Klingmans essays is one of the essays that I think contain lot of more rational facts including “Yet this cosmological and particle physics explanation for current physics is far simpler than many physicists wish it to be” because, as Robert Godwin says

“One begins by abstracting from concrete existence, and ends by attributing concreteness to the abstraction” and many more.

I also suspect the way I expressed my essay, linguistically, because it seems to be different from what I expected others understanding.

However, “If someone claims some improper issue, reason must be included, since reasoning is governing the acceptance of a Scientific Theory” and there is no problem.

The most serious challenge the current Physics is very basic and easy understandable if we change our view to a more conceptual one.

I try to clarify what I think its important and simplest view the nature and the reality behind it. To reach the destiny of Reality, one could follow its right track since it has analogue property.

“to explain any and more fundamental reality, must based on Matter, Space and Time issue, I think is very Important which we could try deeply understand. Here lies foundation of physics. So long, these three terms (Gram, meter and second) are valid we may achieve a rational concept of things. In other words I don’t know how to express any reality without this minimum requirement. Otherwise, controversial situation arise here.

Can matter be converted energy? If yes, what is the meaning of Energy? Can matter be converted time? Can matter be converted wave? I already experienced some physicist claiming there are no particles in fundamental level, when tried to get insight, get difficulty can waves exist alone? What makes waves? How particle can a mass-less? How can we explain, an inexistent particle? Many more likely....

When I've tried to answer one of these questions every thing became illogic and some kind comedy. Finally I realized that there important to have at least the most basic units to explain things rationally. Like our word combination makes a sentence which understandable.

Best wishes.


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Eckard Blumschein replied on Jun. 4, 2011 @ 06:20 GMT
Dear Bashir,

“One begins by abstracting from concrete existence, and ends by attributing concreteness to the abstraction”. Indeed, the latter is questionable unless one carefully checks what got lost with the abstraction.

While virtually all contemporary physicists including fqxi members seem to be ready to question nearly anything in order to maintain SR and QM, I prefer looking for obvious fallacies affecting foundational reasoning in mathematics as well as in physics. So far, nobody refuted my objections.

I suspect "braking the universe's speed limit" is one more helpless attempt to avoid admission of quite simple mistakes.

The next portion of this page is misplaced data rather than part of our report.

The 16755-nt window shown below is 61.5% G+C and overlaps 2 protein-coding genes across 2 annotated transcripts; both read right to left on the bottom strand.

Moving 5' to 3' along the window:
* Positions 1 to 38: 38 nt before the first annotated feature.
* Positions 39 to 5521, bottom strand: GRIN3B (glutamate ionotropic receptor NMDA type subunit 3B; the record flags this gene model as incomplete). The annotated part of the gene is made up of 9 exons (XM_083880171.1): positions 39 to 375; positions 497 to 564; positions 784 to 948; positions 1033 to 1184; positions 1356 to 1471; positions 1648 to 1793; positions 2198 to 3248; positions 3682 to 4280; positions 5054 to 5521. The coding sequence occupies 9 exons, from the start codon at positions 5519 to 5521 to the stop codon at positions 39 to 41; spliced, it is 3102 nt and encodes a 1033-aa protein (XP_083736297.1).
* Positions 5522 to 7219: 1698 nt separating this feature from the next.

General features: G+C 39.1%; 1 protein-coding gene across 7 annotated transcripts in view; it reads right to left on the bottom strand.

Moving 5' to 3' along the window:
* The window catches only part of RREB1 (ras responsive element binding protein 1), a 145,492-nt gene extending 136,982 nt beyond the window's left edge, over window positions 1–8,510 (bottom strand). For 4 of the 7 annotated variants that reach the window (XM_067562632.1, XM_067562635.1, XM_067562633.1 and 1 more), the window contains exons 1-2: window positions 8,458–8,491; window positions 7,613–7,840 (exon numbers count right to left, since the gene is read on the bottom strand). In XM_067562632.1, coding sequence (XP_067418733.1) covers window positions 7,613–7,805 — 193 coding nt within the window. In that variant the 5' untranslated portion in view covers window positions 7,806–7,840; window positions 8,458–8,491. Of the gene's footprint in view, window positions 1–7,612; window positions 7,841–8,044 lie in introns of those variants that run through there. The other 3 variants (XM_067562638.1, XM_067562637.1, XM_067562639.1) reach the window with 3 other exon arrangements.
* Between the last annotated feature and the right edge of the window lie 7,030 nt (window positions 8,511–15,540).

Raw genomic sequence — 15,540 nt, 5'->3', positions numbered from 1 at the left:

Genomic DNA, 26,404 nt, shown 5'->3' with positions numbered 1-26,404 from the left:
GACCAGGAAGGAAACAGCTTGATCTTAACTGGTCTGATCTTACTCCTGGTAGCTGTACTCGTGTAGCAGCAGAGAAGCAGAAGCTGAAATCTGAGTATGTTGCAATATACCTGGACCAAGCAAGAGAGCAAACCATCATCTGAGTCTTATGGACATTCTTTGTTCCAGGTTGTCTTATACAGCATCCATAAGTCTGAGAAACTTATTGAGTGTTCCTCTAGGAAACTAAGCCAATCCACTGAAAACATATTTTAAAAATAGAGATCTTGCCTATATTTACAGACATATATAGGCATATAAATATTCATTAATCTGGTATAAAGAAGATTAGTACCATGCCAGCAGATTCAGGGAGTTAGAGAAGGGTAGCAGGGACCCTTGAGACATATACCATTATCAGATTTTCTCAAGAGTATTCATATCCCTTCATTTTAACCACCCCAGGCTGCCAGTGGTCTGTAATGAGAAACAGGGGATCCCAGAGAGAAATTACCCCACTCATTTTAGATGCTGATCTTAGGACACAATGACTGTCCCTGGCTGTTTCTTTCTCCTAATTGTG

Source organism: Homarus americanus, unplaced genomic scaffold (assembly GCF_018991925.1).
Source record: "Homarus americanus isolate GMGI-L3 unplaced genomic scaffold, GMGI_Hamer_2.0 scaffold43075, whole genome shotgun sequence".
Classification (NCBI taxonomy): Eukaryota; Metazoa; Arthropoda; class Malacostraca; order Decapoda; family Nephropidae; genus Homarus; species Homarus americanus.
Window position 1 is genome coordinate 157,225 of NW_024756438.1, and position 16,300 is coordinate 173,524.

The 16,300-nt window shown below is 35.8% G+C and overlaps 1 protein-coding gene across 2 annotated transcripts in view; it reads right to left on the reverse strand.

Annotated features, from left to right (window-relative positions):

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Author Frank Martin DiMeglio wrote on Jul. 15, 2011 @ 15:38 GMT
Quantum gravity requires gravitational and electromagnetic equivalency -- with regard to force/energy -- that involves balanced/equivalent attraction and repulsion and balanced and equivalent inertia and gravity.

F=ma would then ultimately be shown as balanced -- in any successful understanding of quantum gravity -- in keeping with inertia and gravity that are balanced and equivalent.

Alas, gravity, obviously, is not so weak after all. That is obvious. You see and feel the feet/ground while standing, right?

Dreams fundamentally unify physics and prove everything in this post.

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Sridattadev wrote on Jul. 21, 2011 @ 14:41 GMT
Dear All,

The true and simple mathematical equation zero = infinity, will solve all the complex and intelligent theories physics.

zero = I = infinity

One can see the absolute truth in one self.



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KHALID MASOOD wrote on Jun. 3, 2012 @ 09:48 GMT
I have independently created “TIME THEORY OF EVERYTHING”.

My main research interests are Physics, Modern Cosmology , Philosophy, Particle physics, Relativity, Time, Theory Of Everything and Economics.

My interests are very broad, extending from origin of the Universe and the origin of life, to the deeply philosophical.

I like to ponder the big questions of existence: How...

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Pentcho Valev wrote on Jan. 13, 2014 @ 16:50 GMT
Variable Speed of Light in Gravity

The top of a tower of height h emits light downwards. As the light reaches the ground, its speed relative to the ground is:

A) c' = c(1+gh/c^2) (Newton's emission theory)

B) c' = c(1+2gh/c^2) (Einstein's general relativity)

C) c' = c (Richard Epp, Stephen Hawking, Brian Cox)

where c is the initial speed of the light (relative to the emitter). The frequency as measured by observers on the ground (e.g. Pound and Rebka) is:

A') f' = f(1+gh/c^2)

where f is the initial frequency (as measured by the emitter). Clearly A' is compatible with A and incompatible with B and C. That is, the Pound-Rebka experiment actually confirmed the variation of the speed of light predicted by Newton's emission theory and refuted any different variation.

Pentcho Valev

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Pentcho Valev replied on Jan. 14, 2014 @ 15:44 GMT
Gravitational Frequency Shift Disproves Both Special and General Relativity

The top of a tower of height h emits light downwards. If, as the light reaches the ground, its speed relative to the ground is: